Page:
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Posted by on Oct 8, 2010 in Architecture | 2 comments

Who still doesn’t get 3-tier?

This post has the danger of sounding condescending, but, I really don’t mean it to come across that way.

I was at a client site the other day and on the way to the conference room, we had to walk through the developer section. As we walked through, I glanced at the whiteboard and saw this diagram. Now, if you’re in IT, in this day and age, I’d think you know all about n-tier architecture. I mean, did they really need to still explain how the tiers are separated?

I’m telling myself, that perhaps, somebody from the business side of the house walked over to IT and asked them to explain this “3 tier stuff”. At least, I hope thats what it was. And honestly, thats fair…I can see that maybe some folks on the business side are new to this.

I also hope it wasn’t the result of an interview. If I were interviewing a technical candidate and asked him to explain the architecture of the last product/project he worked on, and he/she drew this block diagram, I’d politely thank them for their time (and then steal the diagram for this blog post).

As I said, I’m not trying to be condescending. I only found this interesting in that it was drawn on the whiteboard where the developers sit, and I can only hope this wasn’t being explained to technical folk.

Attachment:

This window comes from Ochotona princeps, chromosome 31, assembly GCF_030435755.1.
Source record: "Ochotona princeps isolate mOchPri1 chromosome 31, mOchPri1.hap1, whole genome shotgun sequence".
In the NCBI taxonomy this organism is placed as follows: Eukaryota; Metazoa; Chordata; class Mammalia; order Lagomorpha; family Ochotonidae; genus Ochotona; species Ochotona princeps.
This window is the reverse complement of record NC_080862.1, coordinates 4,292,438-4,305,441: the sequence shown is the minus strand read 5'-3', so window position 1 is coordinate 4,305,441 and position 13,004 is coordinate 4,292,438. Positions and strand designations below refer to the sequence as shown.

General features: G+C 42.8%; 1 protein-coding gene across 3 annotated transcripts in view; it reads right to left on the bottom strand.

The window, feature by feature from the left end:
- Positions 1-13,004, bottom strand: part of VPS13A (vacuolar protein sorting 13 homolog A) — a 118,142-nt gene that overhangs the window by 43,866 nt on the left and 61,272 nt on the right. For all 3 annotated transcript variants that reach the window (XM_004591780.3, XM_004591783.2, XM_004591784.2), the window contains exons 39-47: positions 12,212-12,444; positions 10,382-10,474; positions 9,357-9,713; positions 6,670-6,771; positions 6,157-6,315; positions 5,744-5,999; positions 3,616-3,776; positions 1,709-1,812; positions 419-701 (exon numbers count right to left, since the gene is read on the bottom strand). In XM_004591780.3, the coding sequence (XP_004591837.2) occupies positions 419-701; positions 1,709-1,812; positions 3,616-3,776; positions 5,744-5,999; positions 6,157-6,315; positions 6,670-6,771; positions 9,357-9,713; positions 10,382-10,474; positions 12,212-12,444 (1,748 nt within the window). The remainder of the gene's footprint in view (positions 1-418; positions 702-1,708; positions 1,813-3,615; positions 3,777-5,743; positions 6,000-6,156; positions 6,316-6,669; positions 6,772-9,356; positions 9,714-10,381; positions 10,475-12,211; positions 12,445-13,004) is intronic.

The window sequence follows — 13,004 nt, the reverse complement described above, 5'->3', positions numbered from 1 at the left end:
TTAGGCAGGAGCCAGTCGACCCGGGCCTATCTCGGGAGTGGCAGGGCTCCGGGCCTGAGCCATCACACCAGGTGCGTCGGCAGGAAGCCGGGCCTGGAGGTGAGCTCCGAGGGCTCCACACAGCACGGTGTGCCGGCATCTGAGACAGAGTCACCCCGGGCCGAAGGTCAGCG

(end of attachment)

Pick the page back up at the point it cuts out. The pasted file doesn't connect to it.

That said, I did find the diagram timely…I’ve been mulling over a lot as of late on the hole J2EE dug for itself with is levels of abstraction. It can take seasoned developers days to roundtrip from the UI to the DB, editing countless XML config files along the way. I have no doubt that its time to return to some simplicity…indeed…sanity, in the programming world, and, as a result, perhaps the diagram above deserves more merit than I’ve given it here.

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2 Comments

  1. Interesting that this still lives on. 10 years ago, I kind of hoped that interview questions would progress beyond “describe n-tier architecture”.

    However, with all the web APIs out there you get kind of a blurry picture. There is no UI beyond the XML/JSON IO of your service and the business logic / db stuff gets clouded by the various other services and non-db data sources.

    Have we entered the age of the 1-tier system? You can have an entire company (foursquare and twitter for example) that lives off its web API and for all we know only has business logic in the API.

  2. Shocking! They’ve got to get with the times. I thought everything has to have the word “cloud” in it now.

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